I have a Pandas Dataframe as below:

      itm Date                  Amount 
67    420 2012-09-30 00:00:00   65211
68    421 2012-09-09 00:00:00   29424
69    421 2012-09-16 00:00:00   29877
70    421 2012-09-23 00:00:00   30990
71    421 2012-09-30 00:00:00   61303
72    485 2012-09-09 00:00:00   71781
73    485 2012-09-16 00:00:00     NaN
74    485 2012-09-23 00:00:00   11072
75    485 2012-09-30 00:00:00  113702
76    489 2012-09-09 00:00:00   64731
77    489 2012-09-16 00:00:00     NaN

When I try to apply a function to the Amount column, I get the following error:

ValueError: cannot convert float NaN to integer

I have tried applying a function using .isnan from the Math Module
I have tried the pandas .replace attribute
I tried the .sparse data attribute from pandas 0.9
I have also tried if NaN == NaN statement in a function.
I have also looked at this article How do I replace NA values with zeros in an R dataframe? whilst looking at some other articles.
All the methods I have tried have not worked or do not recognise NaN.
Any Hints or solutions would be appreciated.

I believe DataFrame.fillna() will do this for you.

Link to Docs for a dataframe and for a Series.

Example:

In [7]: df
Out[7]: 
          0         1
0       NaN       NaN
1 -0.494375  0.570994
2       NaN       NaN
3  1.876360 -0.229738
4       NaN       NaN

In [8]: df.fillna(0)
Out[8]: 
          0         1
0  0.000000  0.000000
1 -0.494375  0.570994
2  0.000000  0.000000
3  1.876360 -0.229738
4  0.000000  0.000000

To fill the NaNs in only one column, select just that column. in this case I’m using inplace=True to actually change the contents of df.

In [12]: df[1].fillna(0, inplace=True)
Out[12]: 
0    0.000000
1    0.570994
2    0.000000
3   -0.229738
4    0.000000
Name: 1

In [13]: df
Out[13]: 
          0         1
0       NaN  0.000000
1 -0.494375  0.570994
2       NaN  0.000000
3  1.876360 -0.229738
4       NaN  0.000000

EDIT:

To avoid a SettingWithCopyWarning, use the built in column-specific functionality:

df.fillna({1:0}, inplace=True)

It is not guaranteed that the slicing returns a view or a copy. You can do

df['column'] = df['column'].fillna(value)

You could use replace to change NaN to 0:

import pandas as pd
import numpy as np

# for column
df['column'] = df['column'].replace(np.nan, 0)

# for whole dataframe
df = df.replace(np.nan, 0)

# inplace
df.replace(np.nan, 0, inplace=True)

The below code worked for me.

import pandas

df = pandas.read_csv('somefile.txt')

df = df.fillna(0)

I just wanted to provide a bit of an update/special case since it looks like people still come here. If you’re using a multi-index or otherwise using an index-slicer the inplace=True option may not be enough to update the slice you’ve chosen. For example in a 2×2 level multi-index this will not change any values (as of pandas 0.15):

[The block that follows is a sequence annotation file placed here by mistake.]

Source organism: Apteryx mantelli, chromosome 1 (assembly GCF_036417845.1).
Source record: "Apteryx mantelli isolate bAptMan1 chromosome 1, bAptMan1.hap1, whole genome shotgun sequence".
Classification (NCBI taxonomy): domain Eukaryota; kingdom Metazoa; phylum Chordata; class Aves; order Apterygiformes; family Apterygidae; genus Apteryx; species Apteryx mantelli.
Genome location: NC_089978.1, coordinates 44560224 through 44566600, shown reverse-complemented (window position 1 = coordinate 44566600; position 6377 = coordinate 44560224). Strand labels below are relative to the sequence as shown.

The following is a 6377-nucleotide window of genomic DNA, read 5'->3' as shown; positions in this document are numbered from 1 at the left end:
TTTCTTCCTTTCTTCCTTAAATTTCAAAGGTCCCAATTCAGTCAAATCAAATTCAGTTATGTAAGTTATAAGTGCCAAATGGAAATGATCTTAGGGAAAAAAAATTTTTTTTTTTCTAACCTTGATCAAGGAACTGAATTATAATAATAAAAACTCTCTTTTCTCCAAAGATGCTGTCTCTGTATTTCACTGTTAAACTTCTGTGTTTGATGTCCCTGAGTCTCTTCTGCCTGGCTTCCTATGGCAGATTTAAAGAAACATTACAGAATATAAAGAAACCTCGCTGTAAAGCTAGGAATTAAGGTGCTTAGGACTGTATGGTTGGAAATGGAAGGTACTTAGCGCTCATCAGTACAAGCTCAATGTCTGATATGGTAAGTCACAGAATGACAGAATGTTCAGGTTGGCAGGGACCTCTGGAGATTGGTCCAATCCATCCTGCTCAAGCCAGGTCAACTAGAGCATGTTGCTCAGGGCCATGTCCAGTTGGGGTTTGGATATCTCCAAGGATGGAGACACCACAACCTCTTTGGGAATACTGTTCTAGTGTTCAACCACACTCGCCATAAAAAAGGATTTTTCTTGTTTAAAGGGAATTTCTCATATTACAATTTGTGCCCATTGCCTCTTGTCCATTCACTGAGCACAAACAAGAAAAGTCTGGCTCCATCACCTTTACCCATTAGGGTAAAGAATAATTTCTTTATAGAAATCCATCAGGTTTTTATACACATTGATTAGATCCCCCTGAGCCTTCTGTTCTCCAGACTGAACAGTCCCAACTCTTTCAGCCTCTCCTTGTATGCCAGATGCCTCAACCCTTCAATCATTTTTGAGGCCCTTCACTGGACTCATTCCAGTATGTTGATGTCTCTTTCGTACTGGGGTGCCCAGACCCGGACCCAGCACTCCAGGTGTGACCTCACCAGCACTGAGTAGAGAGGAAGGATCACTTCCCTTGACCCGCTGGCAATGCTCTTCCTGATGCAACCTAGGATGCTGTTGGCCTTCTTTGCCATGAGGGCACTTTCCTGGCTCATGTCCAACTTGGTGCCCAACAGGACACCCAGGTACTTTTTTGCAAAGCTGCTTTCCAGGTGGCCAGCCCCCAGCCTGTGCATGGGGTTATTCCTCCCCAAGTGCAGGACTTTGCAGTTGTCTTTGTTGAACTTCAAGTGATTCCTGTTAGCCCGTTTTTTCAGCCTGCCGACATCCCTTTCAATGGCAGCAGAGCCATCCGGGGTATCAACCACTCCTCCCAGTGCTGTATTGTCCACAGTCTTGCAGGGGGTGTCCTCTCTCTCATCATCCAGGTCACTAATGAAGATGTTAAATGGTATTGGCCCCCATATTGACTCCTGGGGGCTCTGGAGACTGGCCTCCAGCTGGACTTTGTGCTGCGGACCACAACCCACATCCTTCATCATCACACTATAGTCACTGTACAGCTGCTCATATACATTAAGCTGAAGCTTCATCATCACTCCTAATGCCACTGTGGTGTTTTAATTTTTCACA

idx = pd.IndexSlice
df.loc[idx[:,mask_1],idx[mask_2,:]].fillna(value=0,inplace=True)

The “problem” is that the chaining breaks the fillna ability to update the original dataframe. I put “problem” in quotes because there are good reasons for the design decisions that led to not interpreting through these chains in certain situations. Also, this is a complex example (though I really ran into it), but the same may apply to fewer levels of indexes depending on how you slice.

The solution is DataFrame.update:

df.update(df.loc[idx[:,mask_1],idx[[mask_2],:]].fillna(value=0))

It’s one line, reads reasonably well (sort of) and eliminates any unnecessary messing with intermediate variables or loops while allowing you to apply fillna to any multi-level slice you like!

If anybody can find places this doesn’t work please post in the comments, I’ve been messing with it and looking at the source and it seems to solve at least my multi-index slice problems.

You can also use dictionaries to fill NaN values of the specific columns in the DataFrame rather to fill all the DF with some oneValue.

import pandas as pd

df = pd.read_excel('example.xlsx')
df.fillna( {
        'column1': 'Write your values here',
        'column2': 'Write your values here',
        'column3': 'Write your values here',
        'column4': 'Write your values here',
        .
        .
        .
        'column-n': 'Write your values here'} , inplace=True)

Easy way to fill the missing values:-

filling string columns: when string columns have missing values and NaN values.

df['string column name'].fillna(df['string column name'].mode().values[0], inplace = True)

filling numeric columns: when the numeric columns have missing values and NaN values.

df['numeric column name'].fillna(df['numeric column name'].mean(), inplace = True)

filling NaN with zero:

df['column name'].fillna(0, inplace = True)

To replace na values in pandas

df['column_name'].fillna(value_to_be_replaced,inplace=True)

if inplace = False, instead of updating the df (dataframe) it will return the modified values.

enter image description here

Considering the particular column Amount in the above table is of integer type. The following would be a solution :

df['Amount'] = df.Amount.fillna(0).astype(int)

Similarly, you can fill it with various data types like float, str and so on.

In particular, I would consider datatype to compare various values of the same column.

To replace nan in different columns with different ways:

   replacement= {'column_A': 0, 'column_B': -999, 'column_C': -99999}
   df.fillna(value=replacement)

Replace all nan with 0

df = df.fillna(0)

This works for me, but no one’s mentioned it. could there be something wrong with it?

df.loc[df['column_name'].isnull(), 'column_name'] = 0

There have been many contributions already, but since I’m new here, I will still give input.

There are two approaches to replace NaN values with zeros in Pandas DataFrame:

  1. fillna(): function fills NA/NaN values using the specified method.
  2. replace(): df.replace()a simple method used to replace a string, regex, list, dictionary

Example:

#NaN with zero on all columns
df2 = df.fillna(0)


#Using the inplace=True keyword in a pandas method changes the default behaviour.
    df.fillna(0, inplace = True)

# multiple columns appraoch
df[["Student", "ID"]] = df[["Student", "ID"]].fillna(0)

finally the replace() method :

df["Student"] = df["Student"].replace(np.nan, 0)

If you were to convert it to a pandas dataframe, you can also accomplish this by using fillna.

import numpy as np
df=np.array([[1,2,3, np.nan]])

import pandas as pd
df=pd.DataFrame(df)
df.fillna(0)

This will return the following:

     0    1    2   3
0  1.0  2.0  3.0 NaN
>>> df.fillna(0)